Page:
Sometimes this claim is derided as Marx exaggerates his influence, but Marx wrote it right after the communards had been massacred by the thousands. In this context, Marx’s statement was principled and courageous.
It has become fashionable for Marx’s detractors to deride him as a slow writer: he published “only” the first volume of Capital.
What this cartoon forgets is that in revolutionary situations, when the lives of the insurgents were at stake and the situation demanded quick and strategic analysis, Marx proved himself up to the task, writing quickly, from decisively and brilliantly. Like Engels said in his speechMarx was “above all a revolutionary”.
After the outbreak of the Commune, Marx corresponded with some of his leading figures who asked his advice and, as he told themhe made considerable efforts to mobilize international support for the Commune: “I have written several hundred letters on behalf of your cause to all the corners of the world where we have [IWMA] branches’. In addition to all this, Marx wrote the IWMA analysis of events, The Civil War in Francecompleted only a few days after the Commune was crushed.
Marx’s analysis did not start from what he thought should happened – which would have been of no use to anyone – instead it went from what had happened in the fight and what lessons could be learned from it. It was useful: Lenin read The Civil War in France in 1917.
Lenin noted that the Marxian analysis of the class struggle provided the only “correction” he brought to the communist manifestothat “the working class cannot simply take over the ready-made state apparatus and use it for its own ends”.
The state appears, marx wrote, to “rise above society”, but this is an illusion. In fact, it operates in the interests of the ruling class of society.
While capitalist societies can operate with very different types of state – for example, France between 1851-1870 had an imperial dictatorship, Britain today has a constitutional monarchy and a parliamentary democracy – which they have in common is that economic issues, which determine the very nature of our existence and power relations in society, are beyond democratic control. Challenge that, and the state steps in.
Therefore, the task of achieving the emancipation of the working class must go beyond integrating the “good” people into a “ready-made state machine” designed to oppress the working class. Instead, an insurgent working class must throw off this machinery and take power.
This was the lesson of the Commune in which the capture of the city was accomplished by making all representatives in positions of power (in the army, legislature and executive) accountable to the people, who could recall them and replace them. As Marx observedthe workers’ revolution required a real democratic exercise of power which revealed the inferiority of parliamentary democracy:
“Instead of deciding once every three or six years which member of the ruling class should distort the people in Parliament, universal suffrage should serve the people.”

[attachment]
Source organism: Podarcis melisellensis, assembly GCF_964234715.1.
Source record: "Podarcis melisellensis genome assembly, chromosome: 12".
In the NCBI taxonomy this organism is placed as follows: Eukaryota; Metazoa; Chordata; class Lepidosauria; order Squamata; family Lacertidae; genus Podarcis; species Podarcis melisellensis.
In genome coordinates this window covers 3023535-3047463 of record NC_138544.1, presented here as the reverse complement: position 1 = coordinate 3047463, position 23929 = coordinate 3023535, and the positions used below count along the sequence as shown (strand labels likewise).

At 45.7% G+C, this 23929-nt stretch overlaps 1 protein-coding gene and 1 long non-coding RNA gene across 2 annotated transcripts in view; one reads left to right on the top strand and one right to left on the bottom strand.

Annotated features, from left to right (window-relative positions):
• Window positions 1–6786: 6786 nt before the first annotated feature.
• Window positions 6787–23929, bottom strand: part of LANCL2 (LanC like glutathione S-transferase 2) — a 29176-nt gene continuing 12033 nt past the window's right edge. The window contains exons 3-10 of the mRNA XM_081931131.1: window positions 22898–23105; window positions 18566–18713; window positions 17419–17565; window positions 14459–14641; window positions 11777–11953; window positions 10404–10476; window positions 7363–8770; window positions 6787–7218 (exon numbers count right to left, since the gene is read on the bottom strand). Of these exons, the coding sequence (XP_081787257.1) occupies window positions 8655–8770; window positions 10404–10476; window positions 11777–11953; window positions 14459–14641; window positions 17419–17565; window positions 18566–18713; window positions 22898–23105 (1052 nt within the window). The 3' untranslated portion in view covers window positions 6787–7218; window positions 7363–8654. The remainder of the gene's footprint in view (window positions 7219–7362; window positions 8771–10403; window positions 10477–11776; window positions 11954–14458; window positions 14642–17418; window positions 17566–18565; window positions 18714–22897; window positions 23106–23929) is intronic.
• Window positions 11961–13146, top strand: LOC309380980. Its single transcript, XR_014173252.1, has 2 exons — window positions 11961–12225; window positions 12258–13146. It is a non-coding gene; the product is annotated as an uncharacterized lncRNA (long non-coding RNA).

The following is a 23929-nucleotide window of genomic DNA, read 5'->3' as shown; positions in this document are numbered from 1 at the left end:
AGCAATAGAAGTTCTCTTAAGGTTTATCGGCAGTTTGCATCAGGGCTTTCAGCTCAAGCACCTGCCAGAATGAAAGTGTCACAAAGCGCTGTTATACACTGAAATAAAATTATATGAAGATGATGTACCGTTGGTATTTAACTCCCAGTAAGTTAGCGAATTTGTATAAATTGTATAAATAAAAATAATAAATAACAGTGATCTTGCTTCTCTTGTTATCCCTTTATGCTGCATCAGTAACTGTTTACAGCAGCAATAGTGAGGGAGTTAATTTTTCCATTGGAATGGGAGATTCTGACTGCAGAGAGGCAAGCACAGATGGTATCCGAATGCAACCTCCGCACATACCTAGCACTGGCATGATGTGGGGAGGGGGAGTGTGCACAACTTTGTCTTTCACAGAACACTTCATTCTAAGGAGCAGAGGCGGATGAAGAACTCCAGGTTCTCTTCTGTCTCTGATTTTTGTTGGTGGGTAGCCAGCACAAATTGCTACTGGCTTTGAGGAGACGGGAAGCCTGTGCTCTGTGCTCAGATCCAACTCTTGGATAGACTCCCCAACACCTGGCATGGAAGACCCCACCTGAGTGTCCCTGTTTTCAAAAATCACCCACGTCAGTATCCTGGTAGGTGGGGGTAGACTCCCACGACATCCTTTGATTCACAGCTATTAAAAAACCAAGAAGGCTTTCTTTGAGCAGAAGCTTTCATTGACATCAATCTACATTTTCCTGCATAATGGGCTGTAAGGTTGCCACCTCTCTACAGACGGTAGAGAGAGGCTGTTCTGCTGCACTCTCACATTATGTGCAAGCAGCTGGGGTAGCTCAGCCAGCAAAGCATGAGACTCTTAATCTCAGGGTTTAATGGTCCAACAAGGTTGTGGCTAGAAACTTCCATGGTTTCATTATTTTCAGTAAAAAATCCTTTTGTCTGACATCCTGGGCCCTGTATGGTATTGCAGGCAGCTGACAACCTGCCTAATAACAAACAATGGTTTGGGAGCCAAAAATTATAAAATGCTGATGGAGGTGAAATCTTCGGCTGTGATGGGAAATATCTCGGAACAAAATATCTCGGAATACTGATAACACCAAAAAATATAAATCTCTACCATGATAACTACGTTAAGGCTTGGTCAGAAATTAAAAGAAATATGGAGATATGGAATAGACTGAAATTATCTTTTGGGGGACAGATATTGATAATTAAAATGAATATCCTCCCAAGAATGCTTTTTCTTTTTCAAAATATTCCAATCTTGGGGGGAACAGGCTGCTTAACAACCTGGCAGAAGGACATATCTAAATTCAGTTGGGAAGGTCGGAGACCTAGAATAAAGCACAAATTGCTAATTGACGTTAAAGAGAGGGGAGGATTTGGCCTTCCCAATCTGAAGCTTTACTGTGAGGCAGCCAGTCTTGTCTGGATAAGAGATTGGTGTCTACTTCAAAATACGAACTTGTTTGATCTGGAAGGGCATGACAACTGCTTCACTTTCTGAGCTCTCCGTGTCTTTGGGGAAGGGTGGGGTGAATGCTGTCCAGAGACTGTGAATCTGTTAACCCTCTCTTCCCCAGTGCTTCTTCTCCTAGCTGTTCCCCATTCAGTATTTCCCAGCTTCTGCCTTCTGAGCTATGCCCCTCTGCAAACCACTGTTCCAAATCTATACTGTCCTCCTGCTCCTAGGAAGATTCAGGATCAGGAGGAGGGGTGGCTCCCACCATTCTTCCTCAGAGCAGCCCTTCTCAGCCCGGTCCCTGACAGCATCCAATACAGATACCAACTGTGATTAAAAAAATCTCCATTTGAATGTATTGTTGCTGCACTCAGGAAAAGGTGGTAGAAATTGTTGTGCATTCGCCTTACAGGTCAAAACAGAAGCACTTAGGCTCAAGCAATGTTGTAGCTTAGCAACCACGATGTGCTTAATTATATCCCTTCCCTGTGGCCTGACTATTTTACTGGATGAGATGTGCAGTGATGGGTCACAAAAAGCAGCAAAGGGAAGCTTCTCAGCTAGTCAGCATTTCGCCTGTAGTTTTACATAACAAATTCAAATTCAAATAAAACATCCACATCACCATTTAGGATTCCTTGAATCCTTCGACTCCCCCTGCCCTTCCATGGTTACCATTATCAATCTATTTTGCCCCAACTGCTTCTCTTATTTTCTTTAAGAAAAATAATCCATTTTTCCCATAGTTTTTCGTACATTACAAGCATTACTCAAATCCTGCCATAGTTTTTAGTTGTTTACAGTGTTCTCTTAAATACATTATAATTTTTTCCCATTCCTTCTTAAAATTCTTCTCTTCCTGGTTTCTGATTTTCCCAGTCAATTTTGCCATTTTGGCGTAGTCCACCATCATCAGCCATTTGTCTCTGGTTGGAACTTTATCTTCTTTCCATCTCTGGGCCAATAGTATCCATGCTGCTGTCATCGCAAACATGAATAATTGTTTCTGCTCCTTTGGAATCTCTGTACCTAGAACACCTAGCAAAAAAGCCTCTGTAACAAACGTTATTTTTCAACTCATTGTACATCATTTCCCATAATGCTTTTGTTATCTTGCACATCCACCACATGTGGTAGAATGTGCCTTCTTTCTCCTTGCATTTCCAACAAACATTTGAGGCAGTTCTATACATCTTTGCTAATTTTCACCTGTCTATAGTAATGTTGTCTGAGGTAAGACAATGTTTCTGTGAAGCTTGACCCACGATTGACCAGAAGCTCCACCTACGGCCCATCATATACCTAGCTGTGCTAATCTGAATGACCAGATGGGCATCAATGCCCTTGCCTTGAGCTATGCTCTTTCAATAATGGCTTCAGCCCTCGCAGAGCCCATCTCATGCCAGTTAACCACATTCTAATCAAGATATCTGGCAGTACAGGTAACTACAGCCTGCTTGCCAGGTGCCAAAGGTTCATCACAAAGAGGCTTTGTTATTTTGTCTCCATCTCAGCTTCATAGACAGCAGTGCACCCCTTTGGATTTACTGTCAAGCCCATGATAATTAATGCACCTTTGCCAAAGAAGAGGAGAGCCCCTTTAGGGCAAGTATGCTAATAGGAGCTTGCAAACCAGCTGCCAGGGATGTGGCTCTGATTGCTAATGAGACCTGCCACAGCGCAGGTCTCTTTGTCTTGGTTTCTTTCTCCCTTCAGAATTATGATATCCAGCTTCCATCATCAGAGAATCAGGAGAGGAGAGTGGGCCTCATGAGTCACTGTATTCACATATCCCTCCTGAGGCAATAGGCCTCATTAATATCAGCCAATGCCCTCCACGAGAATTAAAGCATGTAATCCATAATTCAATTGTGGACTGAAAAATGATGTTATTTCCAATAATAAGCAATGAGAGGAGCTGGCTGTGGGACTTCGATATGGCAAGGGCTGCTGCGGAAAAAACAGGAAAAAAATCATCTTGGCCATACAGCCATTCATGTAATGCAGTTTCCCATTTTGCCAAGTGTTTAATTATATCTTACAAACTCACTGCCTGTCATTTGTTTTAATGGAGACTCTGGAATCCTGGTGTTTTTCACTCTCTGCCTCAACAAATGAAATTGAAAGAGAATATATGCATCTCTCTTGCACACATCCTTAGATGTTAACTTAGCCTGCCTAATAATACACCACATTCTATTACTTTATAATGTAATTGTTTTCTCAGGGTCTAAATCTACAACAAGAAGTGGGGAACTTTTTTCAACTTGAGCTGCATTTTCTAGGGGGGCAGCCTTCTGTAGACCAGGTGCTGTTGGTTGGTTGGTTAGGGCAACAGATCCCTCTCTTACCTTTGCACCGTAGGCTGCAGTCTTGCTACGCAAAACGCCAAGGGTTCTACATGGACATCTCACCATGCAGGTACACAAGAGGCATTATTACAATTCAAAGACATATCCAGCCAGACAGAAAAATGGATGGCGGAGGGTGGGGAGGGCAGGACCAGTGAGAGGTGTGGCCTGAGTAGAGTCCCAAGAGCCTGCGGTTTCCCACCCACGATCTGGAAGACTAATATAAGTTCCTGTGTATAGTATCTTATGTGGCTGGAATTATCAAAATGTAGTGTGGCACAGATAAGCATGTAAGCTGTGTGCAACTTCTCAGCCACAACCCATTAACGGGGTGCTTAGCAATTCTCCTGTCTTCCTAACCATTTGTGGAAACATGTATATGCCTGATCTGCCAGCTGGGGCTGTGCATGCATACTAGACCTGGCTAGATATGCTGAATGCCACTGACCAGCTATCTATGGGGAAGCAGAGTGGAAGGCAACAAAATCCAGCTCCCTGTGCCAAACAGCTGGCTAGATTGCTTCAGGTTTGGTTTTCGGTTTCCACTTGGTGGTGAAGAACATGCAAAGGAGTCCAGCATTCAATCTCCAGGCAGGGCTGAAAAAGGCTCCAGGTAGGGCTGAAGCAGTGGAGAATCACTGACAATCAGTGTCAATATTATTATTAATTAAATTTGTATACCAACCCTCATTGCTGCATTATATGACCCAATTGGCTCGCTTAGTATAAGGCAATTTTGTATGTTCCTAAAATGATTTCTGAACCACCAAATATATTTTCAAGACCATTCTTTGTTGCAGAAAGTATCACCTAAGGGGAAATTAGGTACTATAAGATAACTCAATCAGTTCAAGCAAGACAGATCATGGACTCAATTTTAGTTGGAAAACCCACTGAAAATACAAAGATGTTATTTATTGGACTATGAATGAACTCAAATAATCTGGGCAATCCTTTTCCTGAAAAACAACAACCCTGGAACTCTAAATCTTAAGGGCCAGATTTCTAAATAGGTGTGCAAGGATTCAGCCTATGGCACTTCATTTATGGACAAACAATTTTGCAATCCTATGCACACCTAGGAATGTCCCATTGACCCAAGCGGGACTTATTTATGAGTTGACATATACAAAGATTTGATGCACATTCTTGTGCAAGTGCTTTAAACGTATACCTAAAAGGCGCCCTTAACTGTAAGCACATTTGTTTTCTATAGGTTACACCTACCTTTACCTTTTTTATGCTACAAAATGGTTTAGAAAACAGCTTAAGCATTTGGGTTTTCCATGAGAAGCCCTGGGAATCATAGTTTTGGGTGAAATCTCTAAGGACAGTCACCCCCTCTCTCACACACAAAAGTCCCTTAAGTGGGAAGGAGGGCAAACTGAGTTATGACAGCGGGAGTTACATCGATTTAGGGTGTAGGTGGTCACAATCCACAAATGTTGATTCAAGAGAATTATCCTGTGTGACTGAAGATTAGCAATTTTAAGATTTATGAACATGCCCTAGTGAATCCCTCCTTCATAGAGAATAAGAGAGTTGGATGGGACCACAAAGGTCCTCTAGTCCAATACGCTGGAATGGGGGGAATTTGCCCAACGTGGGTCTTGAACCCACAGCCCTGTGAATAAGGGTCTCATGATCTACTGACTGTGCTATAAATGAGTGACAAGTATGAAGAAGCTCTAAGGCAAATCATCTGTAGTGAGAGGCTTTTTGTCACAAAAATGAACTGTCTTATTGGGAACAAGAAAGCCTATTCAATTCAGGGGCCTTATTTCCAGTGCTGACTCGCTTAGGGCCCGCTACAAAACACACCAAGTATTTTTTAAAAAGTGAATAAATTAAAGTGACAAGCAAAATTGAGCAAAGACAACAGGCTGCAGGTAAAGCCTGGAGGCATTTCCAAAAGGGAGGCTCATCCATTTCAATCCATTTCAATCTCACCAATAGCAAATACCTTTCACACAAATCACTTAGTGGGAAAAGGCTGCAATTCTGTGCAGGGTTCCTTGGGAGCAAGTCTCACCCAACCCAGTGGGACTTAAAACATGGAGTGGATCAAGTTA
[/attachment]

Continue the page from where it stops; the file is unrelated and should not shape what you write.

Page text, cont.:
When one of those journalists looking for the evil genius behind the Commune asked Marx what his IWMA was striving for, he has answered: ‘The economic emancipation of the working class by the conquest of political power. The use of this political power to achieve social ends.
The democratic conquest of political power in the Commune produced enormous social changes which Marx celebrated as “the glorious herald of a new society”.
The Church was separated from the State, revolutionizing among other things the nature of education.
Women’s lives were transformed because the Commune refused to distinguish between children born in or out of wedlock.
Night work has been abolished for bakers.
There was a flowering of cultural expression.
The Commune made important internationalist declarations: electing foreigners to its government and bringing down the Vendôme column which celebrated the military victories of France.
Instead of creating an armed body to use against the people, the people themselves were armed.
The representatives of the Commune received workers’ salaries (compare that with today’s deputies who are paid more than two and a half times more than the average wage).
And all of this was achieved in a city struggling to survive, under siege, in just 72 days – by people considered the scum of the earth by every government in Europe.
The Paris Commune provided the briefest glimpse of what a society run by working-class people might look like. It also demonstrated how savagely a threatened ruling elite would reimpose its authority.
In his response to the Paris Commune, Marx resolutely sided with those who had lost it and analyzed it closely and critically so that the emancipatory promise of the Commune might one day be realized.
 David McLellan, Karl Marx: A Biography (Basingstoke: Palgrave Macmillan, 2006), p.374.
 Quoted in Samep.365.
Katherine Connelly will speak at the Counterfire event commemorating the 150th anniversary of the Paris Commune on March 21. Register here: tinyurl.com/ParisCommune150